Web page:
If the ensuing strangulation took too long a time to suit the mood of the guards, they beat out the brains of the condemned with a long-handled club resembling a potato masher. (Specimens of the nooses and “potato mashers” are on view in the basement.) The remains were then placed on an elevator which lifted them directly to the crematory proper, the final run being made on a miniature railway of metal litters leading from the elevator platform to the furnace doors. Efficient.

Having seen and photographed the end products, we proceeded to the place whence they came — the infamous Barrack 61. Exteriorly, Barrack 61 is like the other barracks, roughly 150 feet long by 30 feet wide. Inside, four tiers of wooden shelves incline slightly towards the central corridor. In the rush season this single barrack housed 2300 prisoners jammed together on those shelves, 2300 “non-workers” that tuberculosis, dysentery, pneumonia, and plain starvation had rendered incapable of the daily twelve-hour stretch at the armament factory or near-by quarries. There were fewer when I was there. I did not count them, but the shelves were still well filled. Some of them were living human beings, but the majority were almost indistinguishable from the corpses we saw in the death cart.

On one shelf barer than the rest, three shadowy figures huddled together for warmth. Cold comfort for the outside two, since the middle one had been dead for several hours. Under the old regime he would eventually have been stripped and thrown out onto the flagstones to await the next tour of the wagon. Farther on, an emaciated specter of a man who had managed to get to the latrine and back was attempting to crawl up onto the first shelf. It was only three feet from the floor but he could not make it. As he collapsed, his shirt — he had no other clothing — fell open. A living — barely living — skeleton, with a long prison serial number tattooed on the inside of the thigh. Two of the inmates who accompanied us picked him up by the shoulders and ankles, his sagging wasted behind dribbling excrement and bloody mucus as they placed him on the shelf.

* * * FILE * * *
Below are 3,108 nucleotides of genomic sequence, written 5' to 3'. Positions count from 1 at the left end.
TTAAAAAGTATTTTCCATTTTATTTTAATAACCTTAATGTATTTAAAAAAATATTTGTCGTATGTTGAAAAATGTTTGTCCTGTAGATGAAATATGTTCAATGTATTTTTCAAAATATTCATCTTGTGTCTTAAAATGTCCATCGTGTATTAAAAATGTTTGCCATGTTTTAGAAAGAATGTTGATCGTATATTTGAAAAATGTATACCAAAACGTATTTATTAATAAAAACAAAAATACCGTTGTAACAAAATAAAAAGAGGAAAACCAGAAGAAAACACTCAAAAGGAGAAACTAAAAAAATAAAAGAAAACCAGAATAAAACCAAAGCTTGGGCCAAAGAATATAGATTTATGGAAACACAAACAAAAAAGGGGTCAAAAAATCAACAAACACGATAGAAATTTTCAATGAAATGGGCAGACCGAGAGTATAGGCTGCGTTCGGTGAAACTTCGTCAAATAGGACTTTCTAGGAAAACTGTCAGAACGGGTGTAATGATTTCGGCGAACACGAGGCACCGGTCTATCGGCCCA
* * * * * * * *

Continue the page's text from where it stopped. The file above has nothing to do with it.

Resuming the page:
So much for Barrack 61. Barrack 47 was like it, but frankly I hadn’t the stomach.


ANY redeeming features? Yes. A number of individuals who through sheer will power and incredible fortitude managed to preserve their sanity and their self-respect, such as Professor Richet of the Académie de Médecine. An inmate of the camp for over a year, he had been allowed to organize his own clinic within the prison. With means so slender as to be negligible from the German point of view, he nevertheless brought some relief to those who could find room in the meager space allotted him — meantime amassing a wealth of informative data. From Barrack 61 we went there.

“What seems so pointless,” I said, “is the elaboration of horror. If extermination is the object, why haven’t they just wiped you all out once and for all?”

“Ah, my friend, there are certain considerations to be taken into account,” he said.

“Such as?”

“Applied slave labor, turnover, example, and even public opinion.”

“What public opinion?”

“German public opinion.”